What are the characteristics of Nearest-Neighbor Classifiers?

The Nearest Neighbour rule produces frequently high performance, without previous assumptions about the allocation from which the training instances are drawn. It includes a training set of both positive and negative cases. A new sample is defined by computing the distance to the convenient training case; the sign of that point then decides the classification of the sample.

The k-NN classifier boosts this concept by taking the k nearest points and creating the sign of the majority. It is frequent to choose k small and odd to divide ties (generally 1, 3, or 5). Larger k values help decrease the effects of noisy points inside the training data set, and the choice of k is implemented through cross-validation.

There are several characteristics of Nearest-Neighbor which are as follows −

Nearest-neighbor classification is an element of more general approaches called instance-based learning. It needs specific training instances to create predictions without having to support an abstraction (or model) derived from data.

Instance-based learning algorithms needed a proximity measure to decide the similarity or distance among instances and a classification function that restores the predicted class of a test instance depending on its proximity to other instances.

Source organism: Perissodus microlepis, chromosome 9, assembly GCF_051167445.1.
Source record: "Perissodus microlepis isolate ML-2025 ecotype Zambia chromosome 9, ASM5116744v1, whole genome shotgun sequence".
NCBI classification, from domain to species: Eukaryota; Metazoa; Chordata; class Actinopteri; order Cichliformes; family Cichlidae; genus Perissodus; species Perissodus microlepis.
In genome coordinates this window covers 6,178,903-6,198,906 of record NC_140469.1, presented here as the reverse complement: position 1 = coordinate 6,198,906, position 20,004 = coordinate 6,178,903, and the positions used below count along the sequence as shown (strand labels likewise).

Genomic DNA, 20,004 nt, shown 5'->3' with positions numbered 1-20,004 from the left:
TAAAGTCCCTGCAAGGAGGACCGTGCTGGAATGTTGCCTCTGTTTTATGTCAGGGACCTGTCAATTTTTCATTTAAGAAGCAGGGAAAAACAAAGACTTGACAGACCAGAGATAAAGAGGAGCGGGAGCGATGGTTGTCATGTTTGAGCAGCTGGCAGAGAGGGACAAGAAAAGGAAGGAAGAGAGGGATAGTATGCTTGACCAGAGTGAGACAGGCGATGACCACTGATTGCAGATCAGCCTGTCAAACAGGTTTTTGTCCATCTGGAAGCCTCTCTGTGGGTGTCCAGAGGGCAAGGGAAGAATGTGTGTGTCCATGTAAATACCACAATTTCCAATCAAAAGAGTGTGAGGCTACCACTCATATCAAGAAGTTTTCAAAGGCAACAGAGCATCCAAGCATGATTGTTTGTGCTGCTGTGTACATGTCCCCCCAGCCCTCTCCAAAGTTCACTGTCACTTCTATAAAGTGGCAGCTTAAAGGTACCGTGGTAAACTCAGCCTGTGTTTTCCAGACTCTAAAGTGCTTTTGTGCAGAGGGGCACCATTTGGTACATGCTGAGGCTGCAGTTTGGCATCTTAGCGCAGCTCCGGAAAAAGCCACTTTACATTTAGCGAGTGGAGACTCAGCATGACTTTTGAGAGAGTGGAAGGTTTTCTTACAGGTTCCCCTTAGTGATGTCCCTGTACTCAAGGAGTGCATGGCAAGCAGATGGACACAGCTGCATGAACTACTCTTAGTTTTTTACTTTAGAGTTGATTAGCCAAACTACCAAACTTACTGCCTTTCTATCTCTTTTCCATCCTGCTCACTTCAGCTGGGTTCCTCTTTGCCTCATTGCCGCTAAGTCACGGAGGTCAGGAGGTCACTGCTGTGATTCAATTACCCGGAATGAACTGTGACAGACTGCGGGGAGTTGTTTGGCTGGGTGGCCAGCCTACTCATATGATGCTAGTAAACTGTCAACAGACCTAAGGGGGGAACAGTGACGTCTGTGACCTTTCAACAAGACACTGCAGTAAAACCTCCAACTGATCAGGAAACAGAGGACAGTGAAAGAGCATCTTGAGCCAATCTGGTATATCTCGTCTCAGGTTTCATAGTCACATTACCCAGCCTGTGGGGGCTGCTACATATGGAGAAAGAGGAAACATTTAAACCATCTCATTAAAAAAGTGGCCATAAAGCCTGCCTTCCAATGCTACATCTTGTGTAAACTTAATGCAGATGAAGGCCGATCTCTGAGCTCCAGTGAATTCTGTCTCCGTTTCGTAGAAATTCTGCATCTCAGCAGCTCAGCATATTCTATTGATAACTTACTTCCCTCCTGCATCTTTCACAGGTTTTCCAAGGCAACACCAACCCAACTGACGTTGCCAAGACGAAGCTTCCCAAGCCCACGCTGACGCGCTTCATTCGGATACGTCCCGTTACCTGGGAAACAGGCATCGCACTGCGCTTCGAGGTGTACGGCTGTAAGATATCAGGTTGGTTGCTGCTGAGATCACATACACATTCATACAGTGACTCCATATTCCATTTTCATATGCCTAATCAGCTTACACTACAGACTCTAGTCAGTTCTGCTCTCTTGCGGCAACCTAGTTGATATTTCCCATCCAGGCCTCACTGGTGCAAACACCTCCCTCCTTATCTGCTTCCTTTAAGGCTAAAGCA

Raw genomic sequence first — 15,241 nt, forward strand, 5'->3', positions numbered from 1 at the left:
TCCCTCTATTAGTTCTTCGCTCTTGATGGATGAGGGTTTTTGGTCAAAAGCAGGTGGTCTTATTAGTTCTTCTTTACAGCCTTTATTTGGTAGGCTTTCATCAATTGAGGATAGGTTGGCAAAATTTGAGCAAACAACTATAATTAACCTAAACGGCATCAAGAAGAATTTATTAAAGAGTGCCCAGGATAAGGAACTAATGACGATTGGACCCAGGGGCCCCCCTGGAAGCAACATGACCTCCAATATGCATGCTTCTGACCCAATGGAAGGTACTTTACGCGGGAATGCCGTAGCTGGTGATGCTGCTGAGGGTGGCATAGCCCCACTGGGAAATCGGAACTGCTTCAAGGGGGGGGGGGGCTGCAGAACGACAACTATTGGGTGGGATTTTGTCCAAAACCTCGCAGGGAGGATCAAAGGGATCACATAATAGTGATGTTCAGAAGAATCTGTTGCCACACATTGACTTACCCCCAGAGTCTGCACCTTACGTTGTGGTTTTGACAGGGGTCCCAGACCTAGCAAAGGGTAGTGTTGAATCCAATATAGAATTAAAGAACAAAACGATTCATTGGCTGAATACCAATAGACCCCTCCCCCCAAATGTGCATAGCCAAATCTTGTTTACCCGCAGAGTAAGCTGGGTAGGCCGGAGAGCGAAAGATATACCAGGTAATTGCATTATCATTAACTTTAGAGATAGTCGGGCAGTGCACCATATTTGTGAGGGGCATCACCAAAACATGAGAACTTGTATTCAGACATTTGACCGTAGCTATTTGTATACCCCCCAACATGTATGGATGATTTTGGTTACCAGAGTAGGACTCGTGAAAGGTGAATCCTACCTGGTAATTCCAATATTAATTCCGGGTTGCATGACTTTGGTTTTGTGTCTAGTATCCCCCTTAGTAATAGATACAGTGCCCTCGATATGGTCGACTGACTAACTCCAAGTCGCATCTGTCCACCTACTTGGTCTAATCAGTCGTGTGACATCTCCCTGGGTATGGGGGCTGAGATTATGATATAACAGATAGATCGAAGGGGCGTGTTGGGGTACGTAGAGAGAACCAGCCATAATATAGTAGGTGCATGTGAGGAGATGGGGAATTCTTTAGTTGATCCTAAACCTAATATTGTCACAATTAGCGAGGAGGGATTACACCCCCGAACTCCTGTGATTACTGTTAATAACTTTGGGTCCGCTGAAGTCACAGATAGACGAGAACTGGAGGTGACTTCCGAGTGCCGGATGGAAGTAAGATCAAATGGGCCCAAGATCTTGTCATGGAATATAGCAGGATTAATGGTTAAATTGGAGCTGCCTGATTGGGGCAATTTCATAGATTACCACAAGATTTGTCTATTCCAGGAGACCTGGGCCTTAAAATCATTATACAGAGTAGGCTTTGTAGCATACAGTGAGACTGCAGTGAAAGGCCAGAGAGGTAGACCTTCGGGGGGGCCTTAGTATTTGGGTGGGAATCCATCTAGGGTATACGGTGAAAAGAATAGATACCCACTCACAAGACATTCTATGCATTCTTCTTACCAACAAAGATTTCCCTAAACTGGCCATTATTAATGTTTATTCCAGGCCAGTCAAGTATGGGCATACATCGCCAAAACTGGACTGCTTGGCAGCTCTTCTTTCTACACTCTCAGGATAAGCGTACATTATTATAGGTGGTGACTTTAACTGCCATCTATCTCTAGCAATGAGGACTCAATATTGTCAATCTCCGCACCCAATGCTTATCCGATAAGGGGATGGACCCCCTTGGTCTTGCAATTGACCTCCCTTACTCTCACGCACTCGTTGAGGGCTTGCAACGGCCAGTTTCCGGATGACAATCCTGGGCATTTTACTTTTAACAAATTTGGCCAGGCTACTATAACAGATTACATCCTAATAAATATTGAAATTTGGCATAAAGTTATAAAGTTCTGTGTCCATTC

Lazy learners including nearest-neighbor classifiers do not need model building. But defining a test example can be quite cheap because it is required to calculate the proximity values individually among the test and training examples. In contrast, eager learners spend the number of their computing resources for model building. Because a model has been constructed, defining a test example is completely quick.

Nearest-neighbor classifiers create their predictions depending on local data, whereas decision tree and rule-based classifiers try to discover a global model that fits the whole input space. Due to the classification decisions being create locally, nearest-neighbor classifiers are affected by noise.

Nearest-neighbor classifiers can make arbitrarily shaped decision boundaries. Such boundaries support a more dynamic model representation distinguished from the decision tree and rule-based classifiers that are forced to rectilinear decision boundaries.

Nearest-neighbor classifiers can make false predictions unless the suitable proximity measure and data preprocessing phases are taken. For instance, consider that it is required to define a set of people based on attributes such as height (measured in meters) and weight (measured in pounds).

The height attribute has a low variability, ranging from 1.5 m to 1.85 m, whereas the weight attribute can change from 90 lb. to 250 lb. If the scale of the attributes is not taken into the application, the proximity measure can be dominated by differences in the weights of a person.